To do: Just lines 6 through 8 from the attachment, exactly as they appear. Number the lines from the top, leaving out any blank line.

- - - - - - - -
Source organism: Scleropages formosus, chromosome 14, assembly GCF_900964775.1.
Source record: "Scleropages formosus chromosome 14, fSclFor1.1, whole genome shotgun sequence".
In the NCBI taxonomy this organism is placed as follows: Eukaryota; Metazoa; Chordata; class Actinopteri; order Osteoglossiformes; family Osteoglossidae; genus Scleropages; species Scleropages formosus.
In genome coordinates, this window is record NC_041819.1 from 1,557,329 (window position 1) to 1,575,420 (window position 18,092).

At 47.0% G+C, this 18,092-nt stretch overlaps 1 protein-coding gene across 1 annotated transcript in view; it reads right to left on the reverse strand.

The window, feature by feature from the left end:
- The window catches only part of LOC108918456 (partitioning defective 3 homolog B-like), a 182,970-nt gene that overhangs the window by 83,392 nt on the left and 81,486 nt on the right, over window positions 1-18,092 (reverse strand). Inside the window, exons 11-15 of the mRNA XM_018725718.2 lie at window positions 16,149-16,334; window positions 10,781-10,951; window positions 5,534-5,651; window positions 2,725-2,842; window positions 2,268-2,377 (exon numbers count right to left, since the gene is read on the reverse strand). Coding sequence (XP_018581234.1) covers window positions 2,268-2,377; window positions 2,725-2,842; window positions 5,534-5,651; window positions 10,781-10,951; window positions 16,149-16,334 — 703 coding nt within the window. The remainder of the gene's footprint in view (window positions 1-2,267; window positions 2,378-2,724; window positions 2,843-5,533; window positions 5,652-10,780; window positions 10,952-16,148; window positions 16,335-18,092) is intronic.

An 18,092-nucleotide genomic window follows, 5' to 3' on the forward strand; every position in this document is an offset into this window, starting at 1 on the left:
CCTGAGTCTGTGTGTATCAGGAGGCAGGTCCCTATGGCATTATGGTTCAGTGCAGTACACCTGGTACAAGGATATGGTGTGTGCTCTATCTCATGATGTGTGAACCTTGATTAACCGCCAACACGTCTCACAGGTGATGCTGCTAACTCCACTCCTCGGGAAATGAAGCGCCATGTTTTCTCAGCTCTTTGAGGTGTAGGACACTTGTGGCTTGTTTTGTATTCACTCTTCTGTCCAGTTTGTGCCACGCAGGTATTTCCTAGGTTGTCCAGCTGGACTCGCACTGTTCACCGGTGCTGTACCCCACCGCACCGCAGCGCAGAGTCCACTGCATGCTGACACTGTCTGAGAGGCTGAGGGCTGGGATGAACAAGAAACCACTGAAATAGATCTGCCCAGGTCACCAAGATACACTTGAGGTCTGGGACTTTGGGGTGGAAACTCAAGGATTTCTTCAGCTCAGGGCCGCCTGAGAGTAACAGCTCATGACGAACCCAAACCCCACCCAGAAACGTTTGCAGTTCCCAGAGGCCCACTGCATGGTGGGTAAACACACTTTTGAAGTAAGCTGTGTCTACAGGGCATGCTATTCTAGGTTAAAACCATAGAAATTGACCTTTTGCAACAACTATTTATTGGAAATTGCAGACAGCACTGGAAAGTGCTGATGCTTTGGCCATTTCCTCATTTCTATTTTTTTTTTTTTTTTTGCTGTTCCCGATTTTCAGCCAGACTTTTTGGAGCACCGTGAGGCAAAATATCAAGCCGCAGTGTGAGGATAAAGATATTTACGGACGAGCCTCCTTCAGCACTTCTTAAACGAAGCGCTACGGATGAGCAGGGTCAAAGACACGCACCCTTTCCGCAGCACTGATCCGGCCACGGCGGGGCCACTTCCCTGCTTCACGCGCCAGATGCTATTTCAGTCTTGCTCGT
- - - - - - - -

The window, feature by feature from the left end:
- The window catches only part of LOC108918456 (partitioning defective 3 homolog B-like), a 182,970-nt gene that overhangs the window by 83,392 nt on the left and 81,486 nt on the right, over window positions 1-18,092 (reverse strand). Inside the window, exons 11-15 of the mRNA XM_018725718.2 lie at window positions 16,149-16,334; window positions 10,781-10,951; window positions 5,534-5,651; window positions 2,725-2,842; window positions 2,268-2,377 (exon numbers count right to left, since the gene is read on the reverse strand). Coding sequence (XP_018581234.1) covers window positions 2,268-2,377; window positions 2,725-2,842; window positions 5,534-5,651; window positions 10,781-10,951; window positions 16,149-16,334 — 703 coding nt within the window. The remainder of the gene's footprint in view (window positions 1-2,267; window positions 2,378-2,724; window positions 2,843-5,533; window positions 5,652-10,780; window positions 10,952-16,148; window positions 16,335-18,092) is intronic.

An 18,092-nucleotide genomic window follows, 5' to 3' on the forward strand; every position in this document is an offset into this window, starting at 1 on the left: